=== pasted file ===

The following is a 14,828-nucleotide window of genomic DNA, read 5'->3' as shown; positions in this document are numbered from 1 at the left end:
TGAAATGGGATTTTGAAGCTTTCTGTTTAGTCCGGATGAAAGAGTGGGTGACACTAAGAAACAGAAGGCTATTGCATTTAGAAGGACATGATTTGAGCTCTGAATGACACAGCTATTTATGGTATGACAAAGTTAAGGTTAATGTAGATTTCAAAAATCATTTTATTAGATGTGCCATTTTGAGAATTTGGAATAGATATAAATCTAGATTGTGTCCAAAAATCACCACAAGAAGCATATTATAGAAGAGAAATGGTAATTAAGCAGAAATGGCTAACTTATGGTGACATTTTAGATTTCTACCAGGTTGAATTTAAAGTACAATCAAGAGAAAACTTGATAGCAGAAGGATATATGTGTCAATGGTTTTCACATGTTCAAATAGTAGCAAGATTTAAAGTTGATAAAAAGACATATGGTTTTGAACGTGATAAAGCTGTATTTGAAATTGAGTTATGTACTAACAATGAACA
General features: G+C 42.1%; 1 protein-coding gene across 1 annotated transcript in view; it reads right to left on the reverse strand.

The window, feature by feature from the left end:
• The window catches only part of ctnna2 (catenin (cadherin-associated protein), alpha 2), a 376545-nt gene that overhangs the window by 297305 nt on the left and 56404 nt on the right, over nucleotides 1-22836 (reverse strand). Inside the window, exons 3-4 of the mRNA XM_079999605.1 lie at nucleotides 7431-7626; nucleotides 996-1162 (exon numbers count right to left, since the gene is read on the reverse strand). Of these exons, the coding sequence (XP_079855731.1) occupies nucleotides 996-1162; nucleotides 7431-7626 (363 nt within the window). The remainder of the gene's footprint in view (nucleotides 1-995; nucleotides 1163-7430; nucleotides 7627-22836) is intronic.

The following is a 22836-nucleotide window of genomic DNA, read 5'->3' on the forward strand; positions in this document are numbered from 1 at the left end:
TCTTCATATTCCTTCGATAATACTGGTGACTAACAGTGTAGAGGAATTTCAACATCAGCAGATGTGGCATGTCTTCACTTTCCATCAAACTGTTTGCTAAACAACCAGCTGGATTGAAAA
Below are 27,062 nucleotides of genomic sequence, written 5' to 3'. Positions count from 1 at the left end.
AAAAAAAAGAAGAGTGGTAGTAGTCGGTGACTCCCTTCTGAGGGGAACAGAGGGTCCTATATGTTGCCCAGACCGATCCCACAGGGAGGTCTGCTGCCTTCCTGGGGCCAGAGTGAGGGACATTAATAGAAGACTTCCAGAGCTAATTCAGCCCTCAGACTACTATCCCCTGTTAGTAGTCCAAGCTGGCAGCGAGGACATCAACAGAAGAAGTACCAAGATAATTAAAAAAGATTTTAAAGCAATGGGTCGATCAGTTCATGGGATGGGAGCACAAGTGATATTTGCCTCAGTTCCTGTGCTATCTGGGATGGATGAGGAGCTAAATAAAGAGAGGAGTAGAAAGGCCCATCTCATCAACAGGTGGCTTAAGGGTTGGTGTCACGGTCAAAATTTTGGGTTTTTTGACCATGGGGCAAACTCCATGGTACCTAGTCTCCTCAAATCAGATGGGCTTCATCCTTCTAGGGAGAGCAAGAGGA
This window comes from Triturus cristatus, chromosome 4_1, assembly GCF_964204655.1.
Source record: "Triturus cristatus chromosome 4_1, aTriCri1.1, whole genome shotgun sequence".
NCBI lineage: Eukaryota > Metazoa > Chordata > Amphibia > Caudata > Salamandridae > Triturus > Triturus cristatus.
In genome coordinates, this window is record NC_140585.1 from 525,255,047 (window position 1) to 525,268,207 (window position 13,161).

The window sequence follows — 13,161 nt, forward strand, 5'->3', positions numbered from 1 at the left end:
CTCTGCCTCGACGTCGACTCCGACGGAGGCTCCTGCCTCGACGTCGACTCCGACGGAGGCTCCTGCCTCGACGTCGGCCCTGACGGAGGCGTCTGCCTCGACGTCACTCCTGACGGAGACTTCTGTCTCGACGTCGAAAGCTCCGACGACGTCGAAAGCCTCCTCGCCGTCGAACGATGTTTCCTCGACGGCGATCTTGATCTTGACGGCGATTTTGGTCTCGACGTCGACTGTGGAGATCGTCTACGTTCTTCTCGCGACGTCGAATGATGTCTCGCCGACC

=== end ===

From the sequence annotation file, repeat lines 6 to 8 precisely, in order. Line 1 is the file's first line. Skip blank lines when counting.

The following is a 22836-nucleotide window of genomic DNA, read 5'->3' on the forward strand; positions in this document are numbered from 1 at the left end:
TCTTCATATTCCTTCGATAATACTGGTGACTAACAGTGTAGAGGAATTTCAACATCAGCAGATGTGGCATGTCTTCACTTTCCATCAAACTGTTTGCTAAACAACCAGCTGGATTGAAAA
Below are 27,062 nucleotides of genomic sequence, written 5' to 3'. Positions count from 1 at the left end.